Every 4th of February is celebrated as World’s Cancer day, globally. It is a day set aside to save millions of preventable deaths each year by raising awareness and education about cancer, and pressing governments and individuals across the world to take action against the disease.
The 2021’s theme “I am and I will” connotes an important message to all and sundry in the fight against cancer. Against this background, it is imperative to raise awareness of cancer by encouraging its prevention, early detection, treatment and general advocacy, with the onus lying on the Government, health workers, individuals, Non-Governmental organization and necessary Stakeholders to declare a state of emergency in the fight against cancer.
World Cancer day focuses on saving millions of preventable deaths, and this year’s, 2021, is a significant celebration due to the second wave of Covid-19 that has necessitated the locking down of nations for the purpose of safety.
However, this year’s theme “I am and I will” is unique because it implies that whoever you are, your actions-big or small-will make lasting positive change because the world awaits that change to fight diseases with the belief that progress is possible.
According to the World Health Organization, (WHO), it is imperative that cancer services in the low-and middle-income countries need to be improved to avoid a 60 per cent increase in cancer cases over the next two decades, if the current trends continue.
WHO didn’t relent in its prediction as it further said the greatest increase which was an estimated 81 per cent in new cases would surface in-low and middle-income, where survival rates were currently at its lowest ebb.
In Nigeria, there are limited health resources that can help to combat diseases like cancer while health services are old, ill-fashioned, and archaic, not well equipped to prevent, diagnose and treat cancers.
There is no doubt that, if the people have un-interrupted access to primary health care and referral systems, cancer can be detected early, treated effectively and cured. It should be known that Cancer shouldn’t be seen as a death sentence for anyone.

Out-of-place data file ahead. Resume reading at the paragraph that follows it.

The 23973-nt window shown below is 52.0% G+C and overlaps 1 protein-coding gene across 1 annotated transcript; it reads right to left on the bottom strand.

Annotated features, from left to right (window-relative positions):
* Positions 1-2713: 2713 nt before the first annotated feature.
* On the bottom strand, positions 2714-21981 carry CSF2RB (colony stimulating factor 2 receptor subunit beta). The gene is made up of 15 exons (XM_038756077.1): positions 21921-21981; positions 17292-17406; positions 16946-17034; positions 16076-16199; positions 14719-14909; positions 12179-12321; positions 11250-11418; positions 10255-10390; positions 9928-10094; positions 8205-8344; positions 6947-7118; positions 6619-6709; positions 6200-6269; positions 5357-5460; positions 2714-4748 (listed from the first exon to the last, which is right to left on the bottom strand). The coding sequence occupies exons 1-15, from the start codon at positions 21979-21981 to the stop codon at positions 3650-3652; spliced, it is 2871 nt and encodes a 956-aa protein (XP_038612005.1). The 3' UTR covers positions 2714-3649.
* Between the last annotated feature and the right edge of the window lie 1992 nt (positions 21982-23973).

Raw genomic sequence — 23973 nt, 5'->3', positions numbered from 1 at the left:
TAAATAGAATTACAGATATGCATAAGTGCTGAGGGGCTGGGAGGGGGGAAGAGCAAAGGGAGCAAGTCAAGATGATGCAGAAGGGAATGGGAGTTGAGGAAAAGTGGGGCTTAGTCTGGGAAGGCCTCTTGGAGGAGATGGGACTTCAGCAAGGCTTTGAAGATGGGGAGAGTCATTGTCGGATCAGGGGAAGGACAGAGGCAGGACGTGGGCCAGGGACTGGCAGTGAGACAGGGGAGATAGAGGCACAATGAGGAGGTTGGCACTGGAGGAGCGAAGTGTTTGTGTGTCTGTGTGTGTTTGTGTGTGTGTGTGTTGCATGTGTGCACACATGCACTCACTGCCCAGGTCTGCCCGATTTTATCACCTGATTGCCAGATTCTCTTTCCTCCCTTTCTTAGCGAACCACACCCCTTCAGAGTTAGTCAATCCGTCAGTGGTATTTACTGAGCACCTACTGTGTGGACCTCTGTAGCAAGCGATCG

Dr. Tedros Ghebreyesus, Director-General of WHO said: “at least seven million lives could be saved over the next decade by identifying the most appropriate science for each country’s situation. By establishing stronger cancer responses on universal health coverage and by mobilizing different stakeholders to work together.”
Meanwhile, Dr. Elisabete, Director of IARC noted that the past 50 years had seen tremendous advances in research on cancer prevention and treatment. “Deaths from cancer have been reduced.
“High-income countries have adopted prevention, early diagnosis and screening programmes, which together with better treatment; have contributed to an estimated 20 percent reduction in the probability of premature mortality between 2000 and 2005.
“Low-income countries only saw a reduction of five percent”.
In the area of research, Nigeria is still putting heads together to help the government in the fight against Cancer, as Statistics showed that about 10,000 cancer deaths are recorded annually in Nigeria while it is estimated that new cases ranging from 250,000 to 300,000.
To solve these apparent problem, individuals also need to take responsibility without leaving everything in the hands of government, alone.
Husbands should endeavor to examine their wives breast and report any lump detected immediately for early treatment while men should also report any discomfort immediately in their bodies.
According to WHO, there are wide range of proven interventions to prevent new cancer cases, and these include controlling tobacco use that is responsible for 25 percent of cancer deaths.
It doesn’t stop at that, vaccinating against hepatitis B to prevent liver cancer and eliminating cervical cancer by vaccinating against Human papillomavirus.
To win the war against cancer, all hands must be on deck to ensure it is fight to finish.